Day 2: Barden Bridge to Grassington (Part 3/9)
Total Miles Planned: 7.0
Actual Miles Walked: 7.9 (includes a mile’s worth of shopping in Grassington Village because one is never too tired to shop)
Weather: A gift! 15°C (60°F) sunny warmth and striking blue skies
Pints of beer consumed at the end of the day: 1 ½ for Lisa; Michelle moved to G&T’s.
Day Two of our walk was a complete joy. Surprisingly, we each woke to minimal aches and pains (or at least that’s what we told one another…). The weather was glorious–warm and sunny, which was a gift. We started the walk with our jackets on, but soon took them off and put them in our rucksacks, where we had also stowed our waterproof trousers, just in case. We had planned a short day today, just seven miles (to which we felt smugly confident, given that we walked twice that yesterday). The trail today was mostly riverside, through vast sheep pastures with hills and dales as far as the eye could see. And the hills were the most vivid green, a color which I cannot adequately describe with words. Truly a landscape I will never tire of.
Four miles into the walk, we came upon the little village of Burnsall, where a small outdoor festival was being set up. The pub was grilling out of doors, and people were laying out picnics on the green. Many of the 17th Century York stone buildings were adorned with Union Jack buntings and Yorkshire rose flags. It was very festive and gave us the feeling that we had been transported back through time.
Before we knew it, we newly seasoned walkers/athletes were in the home stretch. The last mile began with a mostly uphill climb along a single-track farm path between two Yorkshire dry stone walls, with Michelle asking aloud to no one in particular ‘Why is the end of every walk uphill?’ As I felt it was a rhetorical question, I didn’t respond.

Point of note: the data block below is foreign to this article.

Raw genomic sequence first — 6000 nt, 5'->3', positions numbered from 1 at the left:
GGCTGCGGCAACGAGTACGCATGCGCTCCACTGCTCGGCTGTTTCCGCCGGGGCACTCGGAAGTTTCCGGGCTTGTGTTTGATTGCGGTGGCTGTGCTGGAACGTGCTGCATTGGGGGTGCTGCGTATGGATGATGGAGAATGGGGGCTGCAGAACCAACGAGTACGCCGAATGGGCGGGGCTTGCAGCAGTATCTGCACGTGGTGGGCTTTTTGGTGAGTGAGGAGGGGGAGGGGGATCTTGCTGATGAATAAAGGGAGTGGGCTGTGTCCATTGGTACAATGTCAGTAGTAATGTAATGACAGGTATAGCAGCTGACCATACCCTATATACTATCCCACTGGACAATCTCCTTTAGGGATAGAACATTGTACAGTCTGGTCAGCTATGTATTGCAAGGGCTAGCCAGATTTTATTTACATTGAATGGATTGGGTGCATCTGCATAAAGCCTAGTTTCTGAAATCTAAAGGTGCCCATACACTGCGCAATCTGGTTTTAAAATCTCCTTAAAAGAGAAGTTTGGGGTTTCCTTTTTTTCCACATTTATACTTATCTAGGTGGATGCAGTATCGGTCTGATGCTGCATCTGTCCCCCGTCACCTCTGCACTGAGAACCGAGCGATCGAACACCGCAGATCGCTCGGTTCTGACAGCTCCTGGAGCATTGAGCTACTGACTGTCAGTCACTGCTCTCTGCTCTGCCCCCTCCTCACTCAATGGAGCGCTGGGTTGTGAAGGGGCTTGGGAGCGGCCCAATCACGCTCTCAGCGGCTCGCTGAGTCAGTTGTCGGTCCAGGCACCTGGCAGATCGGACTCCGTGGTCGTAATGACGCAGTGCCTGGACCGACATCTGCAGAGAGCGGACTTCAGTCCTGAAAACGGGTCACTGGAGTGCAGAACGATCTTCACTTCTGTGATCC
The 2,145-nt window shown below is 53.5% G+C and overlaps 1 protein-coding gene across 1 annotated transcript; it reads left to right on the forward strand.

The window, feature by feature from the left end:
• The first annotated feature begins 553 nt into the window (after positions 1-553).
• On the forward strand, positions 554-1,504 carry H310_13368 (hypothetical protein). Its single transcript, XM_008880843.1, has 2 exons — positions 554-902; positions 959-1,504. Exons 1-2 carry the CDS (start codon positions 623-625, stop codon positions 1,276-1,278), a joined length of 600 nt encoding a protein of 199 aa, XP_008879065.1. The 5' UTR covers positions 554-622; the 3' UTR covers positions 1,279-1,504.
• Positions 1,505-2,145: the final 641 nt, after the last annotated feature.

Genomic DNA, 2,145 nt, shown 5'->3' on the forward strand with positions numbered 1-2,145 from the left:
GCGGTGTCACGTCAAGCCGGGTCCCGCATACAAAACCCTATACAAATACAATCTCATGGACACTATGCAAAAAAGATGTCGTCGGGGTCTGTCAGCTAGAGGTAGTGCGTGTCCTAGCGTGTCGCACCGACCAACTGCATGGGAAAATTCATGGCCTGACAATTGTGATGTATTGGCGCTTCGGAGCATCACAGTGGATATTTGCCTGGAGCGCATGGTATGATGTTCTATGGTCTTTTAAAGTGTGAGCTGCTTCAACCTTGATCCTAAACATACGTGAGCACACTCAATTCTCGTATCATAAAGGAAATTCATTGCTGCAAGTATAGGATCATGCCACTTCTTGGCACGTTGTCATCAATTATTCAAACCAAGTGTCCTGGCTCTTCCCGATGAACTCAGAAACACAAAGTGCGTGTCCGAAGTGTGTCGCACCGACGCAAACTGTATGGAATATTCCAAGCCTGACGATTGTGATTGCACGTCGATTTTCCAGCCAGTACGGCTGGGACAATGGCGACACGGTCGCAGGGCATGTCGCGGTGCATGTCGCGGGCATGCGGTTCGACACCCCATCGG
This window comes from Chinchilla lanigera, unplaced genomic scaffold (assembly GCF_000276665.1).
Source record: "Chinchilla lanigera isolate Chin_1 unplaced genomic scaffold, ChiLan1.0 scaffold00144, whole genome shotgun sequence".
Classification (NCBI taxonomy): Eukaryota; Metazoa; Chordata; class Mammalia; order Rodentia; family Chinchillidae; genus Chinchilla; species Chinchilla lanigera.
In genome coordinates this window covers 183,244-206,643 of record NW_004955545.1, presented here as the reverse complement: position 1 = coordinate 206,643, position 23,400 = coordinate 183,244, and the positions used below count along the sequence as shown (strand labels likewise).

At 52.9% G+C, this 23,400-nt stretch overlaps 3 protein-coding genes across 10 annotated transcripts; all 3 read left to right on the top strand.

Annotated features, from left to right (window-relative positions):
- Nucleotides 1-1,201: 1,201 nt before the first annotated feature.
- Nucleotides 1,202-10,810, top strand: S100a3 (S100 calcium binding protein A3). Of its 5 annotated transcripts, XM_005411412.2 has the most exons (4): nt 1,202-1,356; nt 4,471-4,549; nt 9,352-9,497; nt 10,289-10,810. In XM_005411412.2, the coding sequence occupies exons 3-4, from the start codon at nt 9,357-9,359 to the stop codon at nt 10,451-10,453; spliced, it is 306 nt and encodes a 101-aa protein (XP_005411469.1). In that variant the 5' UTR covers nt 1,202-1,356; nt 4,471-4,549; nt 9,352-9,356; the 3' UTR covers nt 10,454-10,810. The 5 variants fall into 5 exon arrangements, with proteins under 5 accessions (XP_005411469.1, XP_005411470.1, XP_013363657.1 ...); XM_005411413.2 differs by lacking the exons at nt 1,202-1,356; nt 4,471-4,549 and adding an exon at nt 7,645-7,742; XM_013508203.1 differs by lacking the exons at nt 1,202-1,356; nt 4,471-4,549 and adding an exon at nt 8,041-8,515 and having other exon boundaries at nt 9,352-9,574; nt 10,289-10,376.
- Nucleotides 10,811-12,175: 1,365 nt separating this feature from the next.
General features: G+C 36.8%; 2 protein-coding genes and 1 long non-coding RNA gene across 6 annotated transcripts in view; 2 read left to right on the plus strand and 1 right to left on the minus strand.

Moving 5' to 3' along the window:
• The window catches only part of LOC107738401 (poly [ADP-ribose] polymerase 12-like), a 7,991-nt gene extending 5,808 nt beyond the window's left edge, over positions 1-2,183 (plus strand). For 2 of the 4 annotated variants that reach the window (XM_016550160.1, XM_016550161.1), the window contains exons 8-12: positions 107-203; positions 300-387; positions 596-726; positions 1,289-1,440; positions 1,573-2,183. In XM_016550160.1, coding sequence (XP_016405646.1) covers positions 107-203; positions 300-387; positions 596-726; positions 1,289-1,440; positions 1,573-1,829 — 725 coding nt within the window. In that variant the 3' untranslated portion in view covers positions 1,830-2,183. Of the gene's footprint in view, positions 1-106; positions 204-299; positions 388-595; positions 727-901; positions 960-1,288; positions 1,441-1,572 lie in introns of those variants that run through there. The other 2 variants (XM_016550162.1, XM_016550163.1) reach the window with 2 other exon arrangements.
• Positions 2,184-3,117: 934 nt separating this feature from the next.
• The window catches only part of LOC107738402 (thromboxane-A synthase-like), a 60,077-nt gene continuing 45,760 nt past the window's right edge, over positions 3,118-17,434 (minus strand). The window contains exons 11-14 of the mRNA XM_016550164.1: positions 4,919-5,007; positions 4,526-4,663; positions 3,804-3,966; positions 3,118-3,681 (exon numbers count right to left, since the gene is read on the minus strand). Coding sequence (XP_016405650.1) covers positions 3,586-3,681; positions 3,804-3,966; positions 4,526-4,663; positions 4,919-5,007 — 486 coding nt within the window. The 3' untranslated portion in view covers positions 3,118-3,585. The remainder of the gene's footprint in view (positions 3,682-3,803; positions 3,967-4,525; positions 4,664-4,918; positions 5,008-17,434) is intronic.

But then, the track opened up to a panoramic view of a large green sheep pasture, with the Village of Grassington in the distance. And what a lovely village it is! We stopped for lunch at a cozy tea room and ate outside on the patio. Afterward, we added another mile to our boots by going in and out of the little shops.
Our hotel is located right in the village and since we had pre-arranged to have our luggage transported by a local travel company, it was already waiting for us in our room. I have to say, this hotel is pretty swanky, with two floors of living space and a large, soaking tub, which was a most welcome surprise. It wasn’t long before each of us took a turn soaking our weary feet and tired muscles.
Tonight, as we strolled to the village pub, a large group of young men were stood outside of it, cheering on their friend who was running up the village lane completely naked. Not a stitch of clothing was on that young man’s body! His friends simultaneously held up their iPhones and buckled over laughing. I am afraid I have no photographic evidence of this event, but I assure you, it happened. And I dare say we cannot un-see it.
Inside the safety of the pub, we enjoyed a delicious meal and a crisp, refreshing pint (or two?), along with some Yorkshire hospitality by the members of the Eskdale Cricket Club, who immediately became our Facebook friends (you can find them on FB as the Eskdale Crisket Club. Yes, it IS spelled wrong on Facebook). We wished them luck at their match the next day, though we suspected it would be rained out. Indeed, we joined the locals at the pub in that great British tradition of talk of the weather. We couldn’t help but notice that small talk today in the village shops and restaurants was about the weather, too, specifically how glorious it was today and about how it will all be “going pear-shaped” tomorrow (for our American friends, that means “going south” or “taking a turn for the worst”), as it is forecasted to pour rain. But we walkers are not deterred. Memories of this gift of a day will keep up buoyed for whatever tomorrow brings.